Reading Sean Howe's MARVEL COMICS: THE UNTOLD STORY reminded me of these books, which were oversized, "bedsheet" books that came out in the early Seventies, published by the author's own company, Supergraphics. They were the first real comics history books I ever read. Surprisingly, I don't remember where I bought them, but I certainly remember reading them.
I was already a fan of Jim Steranko, who did some great, groundbreaking work as writer/artist on the NICK FURY, AGENT OF S.H.I.E.L.D. comic book. Also during this era, he painted the covers for Jove/HBJ's paperback reprints of some of the Shadow pulp novels, which I also read regularly. By the time I found these volumes on the history of comics, I already knew a little about the subject, but not nearly as much as Jim Steranko did.
Even better, Volume 1 actually has a lot in it about the history of pulp magazines, too, also a subject of great interest to me. Volume 1 covers pulps and the so-called Golden Age of Comics, the Forties. Volume 2 is concerned mainly with the late Fifties and the Sixties, known as the Silver Age. Fascinating stuff, great illustrations. I just got lost in these books for days, learned a great deal, and was thoroughly entertained at the same time. Copies are a little pricey these days, but if you're a comics fan and haven't read them, they're probably worth it.
UPDATE: It's been pointed out to me that Volume 2 covers more of the Golden Age, not the Silver Age. My memory has betrayed me again.
Below are the spectacular wraparound covers of both volumes.
THE SHADOW enters Horror House (1942)
3 hours ago
I remember those, as well. Still have them, too. Taught me a hell of a lot about the pulps at a time when there was little pulp scholarship out there.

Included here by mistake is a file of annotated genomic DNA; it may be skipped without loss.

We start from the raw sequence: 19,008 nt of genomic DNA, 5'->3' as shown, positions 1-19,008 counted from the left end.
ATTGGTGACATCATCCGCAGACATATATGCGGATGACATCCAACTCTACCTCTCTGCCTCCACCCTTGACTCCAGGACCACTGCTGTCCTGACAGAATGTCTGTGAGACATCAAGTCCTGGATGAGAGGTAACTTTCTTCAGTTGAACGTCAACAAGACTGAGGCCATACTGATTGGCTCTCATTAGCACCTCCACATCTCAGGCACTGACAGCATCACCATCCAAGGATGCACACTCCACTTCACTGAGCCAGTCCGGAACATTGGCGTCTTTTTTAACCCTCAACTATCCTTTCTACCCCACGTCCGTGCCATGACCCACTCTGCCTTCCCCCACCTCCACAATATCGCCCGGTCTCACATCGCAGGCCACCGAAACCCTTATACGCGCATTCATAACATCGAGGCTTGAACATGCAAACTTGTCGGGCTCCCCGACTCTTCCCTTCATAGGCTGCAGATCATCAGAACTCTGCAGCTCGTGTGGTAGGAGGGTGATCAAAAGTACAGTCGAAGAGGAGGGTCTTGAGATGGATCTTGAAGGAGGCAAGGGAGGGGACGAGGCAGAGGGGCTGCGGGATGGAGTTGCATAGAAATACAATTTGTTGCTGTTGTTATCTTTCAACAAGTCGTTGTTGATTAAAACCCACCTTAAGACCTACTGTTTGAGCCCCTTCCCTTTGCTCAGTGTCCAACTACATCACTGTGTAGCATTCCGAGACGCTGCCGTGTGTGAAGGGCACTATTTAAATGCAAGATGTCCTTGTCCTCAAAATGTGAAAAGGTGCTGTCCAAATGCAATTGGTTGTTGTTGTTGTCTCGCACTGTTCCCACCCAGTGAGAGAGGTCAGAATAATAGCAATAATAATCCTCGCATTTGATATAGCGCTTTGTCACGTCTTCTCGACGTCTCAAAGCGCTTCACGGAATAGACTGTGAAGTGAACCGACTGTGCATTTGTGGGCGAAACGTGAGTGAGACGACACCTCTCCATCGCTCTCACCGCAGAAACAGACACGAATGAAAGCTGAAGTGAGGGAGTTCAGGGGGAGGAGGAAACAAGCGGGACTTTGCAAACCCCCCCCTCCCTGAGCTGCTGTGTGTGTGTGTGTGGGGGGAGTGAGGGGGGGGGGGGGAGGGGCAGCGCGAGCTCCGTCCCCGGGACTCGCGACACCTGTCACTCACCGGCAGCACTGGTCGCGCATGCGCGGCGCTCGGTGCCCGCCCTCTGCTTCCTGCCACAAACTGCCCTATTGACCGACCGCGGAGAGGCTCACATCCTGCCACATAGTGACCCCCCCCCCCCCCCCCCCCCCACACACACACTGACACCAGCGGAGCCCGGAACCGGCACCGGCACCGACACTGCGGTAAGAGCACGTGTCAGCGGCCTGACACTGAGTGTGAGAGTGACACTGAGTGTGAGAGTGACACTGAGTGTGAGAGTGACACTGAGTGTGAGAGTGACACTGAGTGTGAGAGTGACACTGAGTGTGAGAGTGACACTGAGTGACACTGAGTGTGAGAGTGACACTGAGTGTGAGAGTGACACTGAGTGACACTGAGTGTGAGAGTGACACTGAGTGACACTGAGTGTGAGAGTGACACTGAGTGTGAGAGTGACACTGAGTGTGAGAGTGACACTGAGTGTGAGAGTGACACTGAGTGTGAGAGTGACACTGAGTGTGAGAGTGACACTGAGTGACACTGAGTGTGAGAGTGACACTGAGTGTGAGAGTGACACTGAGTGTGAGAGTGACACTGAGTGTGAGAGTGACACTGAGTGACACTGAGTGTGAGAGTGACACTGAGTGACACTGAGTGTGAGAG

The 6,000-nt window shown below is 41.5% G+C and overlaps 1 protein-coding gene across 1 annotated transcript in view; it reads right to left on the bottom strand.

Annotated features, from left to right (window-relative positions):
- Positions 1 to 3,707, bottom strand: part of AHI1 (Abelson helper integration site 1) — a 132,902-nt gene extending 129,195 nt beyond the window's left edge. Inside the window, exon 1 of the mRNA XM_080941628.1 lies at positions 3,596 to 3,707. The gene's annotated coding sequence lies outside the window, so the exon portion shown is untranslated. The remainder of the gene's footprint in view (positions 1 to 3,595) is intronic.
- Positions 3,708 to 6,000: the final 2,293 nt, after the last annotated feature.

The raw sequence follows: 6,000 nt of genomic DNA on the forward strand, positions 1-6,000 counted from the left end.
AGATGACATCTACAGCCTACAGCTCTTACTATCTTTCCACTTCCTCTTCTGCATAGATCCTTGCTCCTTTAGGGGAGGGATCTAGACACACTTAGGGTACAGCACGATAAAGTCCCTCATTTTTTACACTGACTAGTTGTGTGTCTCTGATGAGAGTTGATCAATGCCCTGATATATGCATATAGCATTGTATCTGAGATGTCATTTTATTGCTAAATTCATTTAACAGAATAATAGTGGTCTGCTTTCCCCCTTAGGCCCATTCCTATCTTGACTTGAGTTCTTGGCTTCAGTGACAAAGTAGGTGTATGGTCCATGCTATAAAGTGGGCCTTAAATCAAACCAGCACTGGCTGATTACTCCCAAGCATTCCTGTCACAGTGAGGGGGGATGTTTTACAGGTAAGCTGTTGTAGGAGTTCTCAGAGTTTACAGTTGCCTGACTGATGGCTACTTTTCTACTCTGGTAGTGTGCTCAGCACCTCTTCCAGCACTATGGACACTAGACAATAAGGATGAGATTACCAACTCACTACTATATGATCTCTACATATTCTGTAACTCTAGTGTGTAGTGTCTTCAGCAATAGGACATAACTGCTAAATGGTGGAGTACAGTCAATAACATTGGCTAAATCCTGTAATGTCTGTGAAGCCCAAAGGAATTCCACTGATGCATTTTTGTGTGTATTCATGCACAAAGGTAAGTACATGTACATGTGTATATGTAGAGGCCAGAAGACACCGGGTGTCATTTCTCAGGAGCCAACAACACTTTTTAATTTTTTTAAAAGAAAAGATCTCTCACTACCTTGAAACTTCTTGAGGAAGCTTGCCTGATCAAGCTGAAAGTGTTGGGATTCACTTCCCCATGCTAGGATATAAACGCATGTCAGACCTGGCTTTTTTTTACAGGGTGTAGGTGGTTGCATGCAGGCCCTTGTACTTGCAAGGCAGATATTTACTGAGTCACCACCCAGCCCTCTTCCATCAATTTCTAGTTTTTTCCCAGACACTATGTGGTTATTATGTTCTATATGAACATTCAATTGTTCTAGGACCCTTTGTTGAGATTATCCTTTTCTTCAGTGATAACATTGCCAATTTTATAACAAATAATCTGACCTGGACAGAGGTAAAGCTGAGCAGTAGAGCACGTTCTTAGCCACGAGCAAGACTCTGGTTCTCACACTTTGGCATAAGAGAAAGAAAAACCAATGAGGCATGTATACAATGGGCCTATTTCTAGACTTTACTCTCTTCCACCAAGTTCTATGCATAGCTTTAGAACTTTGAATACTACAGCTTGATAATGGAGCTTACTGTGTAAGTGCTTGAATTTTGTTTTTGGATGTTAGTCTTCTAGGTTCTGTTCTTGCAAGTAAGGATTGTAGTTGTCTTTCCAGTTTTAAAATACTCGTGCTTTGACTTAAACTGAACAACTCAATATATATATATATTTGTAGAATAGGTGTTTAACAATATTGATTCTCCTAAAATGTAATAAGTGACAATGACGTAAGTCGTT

These are great books! Now, there are several historical books about the history of comic books. But, back when these books were published, they were about the only game in town. Thanks for the memories!
I think you should take another look at Volume 2. It did not deal with the late fifties and sixties, but also dealt with the 1940's.
Tony, I think you're right. My copies of the books are long gone, so I was going on my memory, always a risky proposition. Writing by the seat of my pants, as I commented on another post.
Great books, and I still have 'em. Probably my intro to comic book history, too. And though I'd long since discovered Doc Savage, Tarzan and The Avenger, that first volume was also my intro to pulp history.
Loved those books.
There was a time when it seemed like every book by Ron Goulart had a minor character named Steranko.
Basically these two books, along with All in Color for a Dime, were my introduction and education for the comics of the Golden Age about 1973. Still a terrific grounding in the history of comics.
Just like Charles, it was Steranko and ALL IN COLOR FOR A DIME. Those books fueled a fire to seek out stuff --some of which I've yet to read. A real lifetime of entertainment.
ALL IN COLOR FOR A DIME is another great book. Even though comics and pulp fandom existed before the early Seventies, there was a real feeling then that we were getting in on the ground floor of something wonderful.
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